The Bija Vidyapeeth, located on a farm in the newly formed Himalayan state of Uttaranchal, “brings alive the diversity of plant life essential to survival in the region”, says Maya Jani, Director of the college, and has conserved over 300 varieties of rice, as well as diverse varieties of pulses, millet, amaranth – a food plant with a wide variety of uses, including medicinal – and vegetables. The courses include travel around the country, and meetings with a variety of experts in sustainable living.

The courses are 21 days long, and are:

  • ‘Lessons in Sustainable Living: Learning from the South’ – which will include an examination of issues such as the value of indigenous knowledge, Third World freedom and dignity through biodiversity conservation, and sustainable systems of existence, and will involve travel to the Himalayas and Rajasthan;
  • ‘Gandhi and Globalisation’ – in which students will study Mahatma Gandhi’s model of decentralised land-based economics, and will include a meeting with senior Gandhians in Delhi;
  • ‘Holistic Science’ – exploring the new life sciences and the lessons for responsible action that arise from them, and will include studies of sustainable agro-systems and the value of diversity, with time spent in the Himalayas, studying holistic health and healing;
  • ‘Sustainable Cities’ – which will include an overview of urbanisation today and how it links to human migrations and current global environmental impacts, examining Delhi’s history and its environmental and social problems.

    There will also be two five-day courses per year on sustainable food systems. Students will study low external input, low-cost, high output and high income agriculture, as well as organic farming, seed conservation and alternative models of direct producer-consumer linkages which enable producers to get a fair price for their products whilst at the same time assure consumers safe food at reasonable prices.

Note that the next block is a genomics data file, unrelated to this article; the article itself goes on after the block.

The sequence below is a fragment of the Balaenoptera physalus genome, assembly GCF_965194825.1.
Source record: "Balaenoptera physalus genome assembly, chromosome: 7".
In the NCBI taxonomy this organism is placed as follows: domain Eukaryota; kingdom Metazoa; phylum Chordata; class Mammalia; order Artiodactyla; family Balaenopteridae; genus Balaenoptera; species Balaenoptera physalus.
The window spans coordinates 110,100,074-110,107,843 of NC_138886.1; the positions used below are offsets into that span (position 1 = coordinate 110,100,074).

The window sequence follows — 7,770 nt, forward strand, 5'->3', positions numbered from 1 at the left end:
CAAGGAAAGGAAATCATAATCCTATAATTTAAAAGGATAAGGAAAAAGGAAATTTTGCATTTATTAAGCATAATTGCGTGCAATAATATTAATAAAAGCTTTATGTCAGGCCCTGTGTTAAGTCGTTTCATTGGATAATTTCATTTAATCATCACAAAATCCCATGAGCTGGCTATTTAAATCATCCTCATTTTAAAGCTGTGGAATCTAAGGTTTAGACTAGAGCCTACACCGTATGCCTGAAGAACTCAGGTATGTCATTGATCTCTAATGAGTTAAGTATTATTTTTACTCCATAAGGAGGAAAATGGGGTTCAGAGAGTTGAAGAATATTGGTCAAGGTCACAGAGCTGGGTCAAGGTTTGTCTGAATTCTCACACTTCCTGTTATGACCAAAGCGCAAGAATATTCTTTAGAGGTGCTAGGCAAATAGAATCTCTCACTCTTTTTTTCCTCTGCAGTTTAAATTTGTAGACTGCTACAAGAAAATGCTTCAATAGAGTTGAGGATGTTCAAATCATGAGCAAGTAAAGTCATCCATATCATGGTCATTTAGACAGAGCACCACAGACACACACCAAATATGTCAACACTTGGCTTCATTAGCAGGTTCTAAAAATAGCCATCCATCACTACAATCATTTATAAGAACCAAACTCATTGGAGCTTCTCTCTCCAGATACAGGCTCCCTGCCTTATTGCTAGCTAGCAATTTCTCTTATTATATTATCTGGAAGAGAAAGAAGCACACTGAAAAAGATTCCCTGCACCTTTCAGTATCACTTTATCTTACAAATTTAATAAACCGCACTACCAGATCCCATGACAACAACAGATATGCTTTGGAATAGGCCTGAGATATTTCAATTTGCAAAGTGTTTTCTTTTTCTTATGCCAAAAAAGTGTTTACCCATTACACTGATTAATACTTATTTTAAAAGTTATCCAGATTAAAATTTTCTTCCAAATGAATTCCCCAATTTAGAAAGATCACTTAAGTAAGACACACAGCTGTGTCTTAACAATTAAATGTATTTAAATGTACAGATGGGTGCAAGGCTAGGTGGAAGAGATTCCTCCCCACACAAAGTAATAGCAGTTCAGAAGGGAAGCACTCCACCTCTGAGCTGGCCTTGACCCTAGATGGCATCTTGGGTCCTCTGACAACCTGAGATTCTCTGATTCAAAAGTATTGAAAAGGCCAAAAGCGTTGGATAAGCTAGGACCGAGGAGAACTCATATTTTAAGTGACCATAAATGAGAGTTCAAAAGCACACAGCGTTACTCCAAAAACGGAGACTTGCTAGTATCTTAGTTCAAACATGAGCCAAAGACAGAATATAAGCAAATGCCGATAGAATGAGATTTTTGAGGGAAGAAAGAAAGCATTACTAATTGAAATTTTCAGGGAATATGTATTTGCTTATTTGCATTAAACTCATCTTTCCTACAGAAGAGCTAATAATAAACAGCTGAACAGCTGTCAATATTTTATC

“India is today the only Third World country that is ‘highly developed’ in the Western sense in terms of science and technology, while at the same time, for the majority of the people, local biodiversity and indigenous knowledge form the basis of survival,” Maya Jani, Director of the college, told edie. However, says Jani, “the immense biodiversity and the deep indigenous wisdom of the people is today facing numerous threats”. These threats include the western notion on intellectual property rights, where large companies attempt to patent plant species, such as the case of the US company RiceTec which wishes to patent a variety of Basmati rise, what Jani describes as biopiracy. There are also threats to knowledge and biodiversity from untested technologies such as genetic engineering, and from the monoculture mindset.

    Interest has already been shown in the courses on offer, from prospective students around the world, in Asia, Europe, North and South America, and Australia, with occupations ranging from judges to farmers to students, architects and scientists. Courses cost US$1000 (£750) for the 21 day programmes, which includes accommodation, tuition, course material, and field trips. Registration and advance deposits need to be made at least six weeks prior to the start of the course. However, there are a limited number of bursaries and scholarships available for all courses.

    © Faversham House Ltd 2022 edie news articles may be copied or forwarded for individual use only. No other reproduction or distribution is permitted without prior written consent.

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